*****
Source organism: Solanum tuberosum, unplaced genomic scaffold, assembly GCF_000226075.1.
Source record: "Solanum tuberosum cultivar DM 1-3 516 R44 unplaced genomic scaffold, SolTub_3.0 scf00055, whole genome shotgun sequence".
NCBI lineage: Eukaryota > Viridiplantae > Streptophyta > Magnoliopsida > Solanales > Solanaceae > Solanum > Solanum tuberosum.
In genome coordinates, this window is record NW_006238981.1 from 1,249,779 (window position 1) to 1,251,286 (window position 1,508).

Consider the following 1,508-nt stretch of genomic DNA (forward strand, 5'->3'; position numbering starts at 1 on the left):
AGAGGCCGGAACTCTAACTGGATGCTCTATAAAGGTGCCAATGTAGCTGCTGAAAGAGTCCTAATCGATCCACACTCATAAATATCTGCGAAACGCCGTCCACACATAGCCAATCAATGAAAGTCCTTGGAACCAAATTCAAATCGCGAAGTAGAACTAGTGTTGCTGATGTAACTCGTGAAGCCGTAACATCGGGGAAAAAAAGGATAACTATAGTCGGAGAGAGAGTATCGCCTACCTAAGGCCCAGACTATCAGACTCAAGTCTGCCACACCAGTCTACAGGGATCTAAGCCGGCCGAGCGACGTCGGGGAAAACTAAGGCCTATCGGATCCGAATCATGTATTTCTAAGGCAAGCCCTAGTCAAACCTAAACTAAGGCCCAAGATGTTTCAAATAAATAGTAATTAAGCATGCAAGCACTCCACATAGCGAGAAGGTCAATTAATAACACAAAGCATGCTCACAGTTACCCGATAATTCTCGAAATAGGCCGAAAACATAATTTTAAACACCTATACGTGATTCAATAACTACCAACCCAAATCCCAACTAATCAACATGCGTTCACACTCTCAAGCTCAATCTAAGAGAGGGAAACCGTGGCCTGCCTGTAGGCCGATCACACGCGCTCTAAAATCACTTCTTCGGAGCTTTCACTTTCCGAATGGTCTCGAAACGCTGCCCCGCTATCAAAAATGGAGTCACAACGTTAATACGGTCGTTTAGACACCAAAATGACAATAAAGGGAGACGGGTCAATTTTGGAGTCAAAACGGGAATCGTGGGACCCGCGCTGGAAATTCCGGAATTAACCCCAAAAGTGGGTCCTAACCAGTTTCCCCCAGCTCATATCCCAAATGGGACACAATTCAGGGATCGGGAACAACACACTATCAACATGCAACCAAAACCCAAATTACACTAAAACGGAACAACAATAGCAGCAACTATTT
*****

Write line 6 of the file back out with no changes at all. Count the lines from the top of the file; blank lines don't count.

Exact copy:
AGAGGCCGGAACTCTAACTGGATGCTCTATAAAGGTGCCAATGTAGCTGCTGAAAGAGTCCTAATCGATCCACACTCATAAATATCTGCGAAACGCCGTCCACACATAGCCAATCAATGAAAGTCCTTGGAACCAAATTCAAATCGCGAAGTAGAACTAGTGTTGCTGATGTAACTCGTGAAGCCGTAACATCGGGGAAAAAAAGGATAACTATAGTCGGAGAGAGAGTATCGCCTACCTAAGGCCCAGACTATCAGACTCAAGTCTGCCACACCAGTCTACAGGGATCTAAGCCGGCCGAGCGACGTCGGGGAAAACTAAGGCCTATCGGATCCGAATCATGTATTTCTAAGGCAAGCCCTAGTCAAACCTAAACTAAGGCCCAAGATGTTTCAAATAAATAGTAATTAAGCATGCAAGCACTCCACATAGCGAGAAGGTCAATTAATAACACAAAGCATGCTCACAGTTACCCGATAATTCTCGAAATAGGCCGAAAACATAATTTTAAACACCTATACGTGATTCAATAACTACCAACCCAAATCCCAACTAATCAACATGCGTTCACACTCTCAAGCTCAATCTAAGAGAGGGAAACCGTGGCCTGCCTGTAGGCCGATCACACGCGCTCTAAAATCACTTCTTCGGAGCTTTCACTTTCCGAATGGTCTCGAAACGCTGCCCCGCTATCAAAAATGGAGTCACAACGTTAATACGGTCGTTTAGACACCAAAATGACAATAAAGGGAGACGGGTCAATTTTGGAGTCAAAACGGGAATCGTGGGACCCGCGCTGGAAATTCCGGAATTAACCCCAAAAGTGGGTCCTAACCAGTTTCCCCCAGCTCATATCCCAAATGGGACACAATTCAGGGATCGGGAACAACACACTATCAACATGCAACCAAAACCCAAATTACACTAAAACGGAACAACAATAGCAGCAACTATTT